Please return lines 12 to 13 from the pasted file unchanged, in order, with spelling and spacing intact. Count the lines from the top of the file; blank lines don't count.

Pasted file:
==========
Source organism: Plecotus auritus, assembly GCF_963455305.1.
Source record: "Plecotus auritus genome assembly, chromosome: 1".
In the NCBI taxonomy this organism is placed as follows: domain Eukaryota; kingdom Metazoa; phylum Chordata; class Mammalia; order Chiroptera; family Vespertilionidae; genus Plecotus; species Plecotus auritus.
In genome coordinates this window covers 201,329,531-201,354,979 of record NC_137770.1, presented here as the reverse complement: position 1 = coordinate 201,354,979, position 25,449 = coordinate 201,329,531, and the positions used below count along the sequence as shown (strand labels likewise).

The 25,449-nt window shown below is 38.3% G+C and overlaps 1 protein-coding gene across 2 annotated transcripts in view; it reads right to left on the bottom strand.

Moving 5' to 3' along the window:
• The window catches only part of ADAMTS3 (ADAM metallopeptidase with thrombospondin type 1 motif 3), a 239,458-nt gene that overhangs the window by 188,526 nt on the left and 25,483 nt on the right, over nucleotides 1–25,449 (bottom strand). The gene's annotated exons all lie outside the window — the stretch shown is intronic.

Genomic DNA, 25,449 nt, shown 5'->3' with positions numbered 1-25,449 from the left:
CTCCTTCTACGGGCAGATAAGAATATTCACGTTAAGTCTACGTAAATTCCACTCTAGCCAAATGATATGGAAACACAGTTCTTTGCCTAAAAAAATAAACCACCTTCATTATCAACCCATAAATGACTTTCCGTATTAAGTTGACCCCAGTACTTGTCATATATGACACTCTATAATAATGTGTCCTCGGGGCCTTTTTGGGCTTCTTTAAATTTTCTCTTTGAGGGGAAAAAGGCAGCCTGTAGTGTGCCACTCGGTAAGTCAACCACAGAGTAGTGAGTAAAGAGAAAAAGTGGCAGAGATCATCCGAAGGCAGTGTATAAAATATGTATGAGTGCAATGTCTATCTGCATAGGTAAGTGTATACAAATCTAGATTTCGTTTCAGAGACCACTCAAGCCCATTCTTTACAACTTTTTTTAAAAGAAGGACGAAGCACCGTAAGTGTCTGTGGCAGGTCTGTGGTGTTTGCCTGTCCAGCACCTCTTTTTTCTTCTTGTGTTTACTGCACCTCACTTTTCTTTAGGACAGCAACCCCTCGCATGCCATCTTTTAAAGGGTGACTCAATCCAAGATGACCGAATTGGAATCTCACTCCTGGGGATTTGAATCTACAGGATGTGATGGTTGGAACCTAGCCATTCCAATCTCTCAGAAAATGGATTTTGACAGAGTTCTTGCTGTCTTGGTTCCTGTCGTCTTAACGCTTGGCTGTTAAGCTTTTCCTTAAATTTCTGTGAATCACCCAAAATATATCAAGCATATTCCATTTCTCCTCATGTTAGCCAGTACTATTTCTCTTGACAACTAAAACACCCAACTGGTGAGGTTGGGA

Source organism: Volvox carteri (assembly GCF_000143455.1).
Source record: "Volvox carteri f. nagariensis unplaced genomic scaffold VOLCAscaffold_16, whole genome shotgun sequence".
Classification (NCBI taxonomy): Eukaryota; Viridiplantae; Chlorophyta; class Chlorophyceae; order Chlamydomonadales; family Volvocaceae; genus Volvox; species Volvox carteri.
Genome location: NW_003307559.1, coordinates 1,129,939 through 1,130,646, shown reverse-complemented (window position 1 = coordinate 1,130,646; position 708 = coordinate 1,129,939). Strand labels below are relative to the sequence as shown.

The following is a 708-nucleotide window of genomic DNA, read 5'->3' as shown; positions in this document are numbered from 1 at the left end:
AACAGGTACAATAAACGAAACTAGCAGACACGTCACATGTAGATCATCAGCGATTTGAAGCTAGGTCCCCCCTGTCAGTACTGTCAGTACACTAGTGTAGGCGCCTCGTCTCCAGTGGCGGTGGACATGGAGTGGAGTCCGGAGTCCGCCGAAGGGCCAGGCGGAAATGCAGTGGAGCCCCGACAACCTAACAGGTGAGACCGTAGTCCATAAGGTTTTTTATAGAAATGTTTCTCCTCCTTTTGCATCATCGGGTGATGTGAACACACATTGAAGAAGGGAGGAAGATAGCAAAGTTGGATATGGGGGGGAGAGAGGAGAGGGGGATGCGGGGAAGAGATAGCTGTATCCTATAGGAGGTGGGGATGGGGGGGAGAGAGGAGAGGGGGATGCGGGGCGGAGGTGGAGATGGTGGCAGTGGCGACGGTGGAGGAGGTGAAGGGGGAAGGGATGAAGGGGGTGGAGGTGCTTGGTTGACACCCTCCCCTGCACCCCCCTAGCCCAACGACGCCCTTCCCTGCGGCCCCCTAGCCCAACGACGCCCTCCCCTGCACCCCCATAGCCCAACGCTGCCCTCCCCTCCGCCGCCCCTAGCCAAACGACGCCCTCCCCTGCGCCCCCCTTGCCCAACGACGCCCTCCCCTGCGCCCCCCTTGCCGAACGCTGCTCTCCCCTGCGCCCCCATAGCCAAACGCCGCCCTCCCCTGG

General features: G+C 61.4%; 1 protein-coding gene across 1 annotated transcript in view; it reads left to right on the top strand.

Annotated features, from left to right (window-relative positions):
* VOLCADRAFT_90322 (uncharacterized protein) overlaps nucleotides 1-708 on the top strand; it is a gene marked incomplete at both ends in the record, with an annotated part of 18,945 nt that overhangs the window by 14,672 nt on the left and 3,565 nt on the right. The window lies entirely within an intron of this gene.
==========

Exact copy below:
Classification (NCBI taxonomy): Eukaryota; Viridiplantae; Chlorophyta; class Chlorophyceae; order Chlamydomonadales; family Volvocaceae; genus Volvox; species Volvox carteri.
Genome location: NW_003307559.1, coordinates 1,129,939 through 1,130,646, shown reverse-complemented (window position 1 = coordinate 1,130,646; position 708 = coordinate 1,129,939). Strand labels below are relative to the sequence as shown.